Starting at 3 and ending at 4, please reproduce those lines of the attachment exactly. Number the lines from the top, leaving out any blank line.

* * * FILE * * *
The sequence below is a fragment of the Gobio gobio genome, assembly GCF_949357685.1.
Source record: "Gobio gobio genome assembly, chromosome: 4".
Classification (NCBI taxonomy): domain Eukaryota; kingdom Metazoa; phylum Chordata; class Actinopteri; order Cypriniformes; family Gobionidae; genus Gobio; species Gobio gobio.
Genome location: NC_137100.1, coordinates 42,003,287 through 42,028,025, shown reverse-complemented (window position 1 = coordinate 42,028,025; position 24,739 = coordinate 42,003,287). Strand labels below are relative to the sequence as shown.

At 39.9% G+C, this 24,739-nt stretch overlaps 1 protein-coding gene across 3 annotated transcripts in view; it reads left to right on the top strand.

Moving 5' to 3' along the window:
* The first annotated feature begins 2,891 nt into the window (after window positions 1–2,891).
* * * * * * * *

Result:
Classification (NCBI taxonomy): domain Eukaryota; kingdom Metazoa; phylum Chordata; class Actinopteri; order Cypriniformes; family Gobionidae; genus Gobio; species Gobio gobio.
Genome location: NC_137100.1, coordinates 42,003,287 through 42,028,025, shown reverse-complemented (window position 1 = coordinate 42,028,025; position 24,739 = coordinate 42,003,287). Strand labels below are relative to the sequence as shown.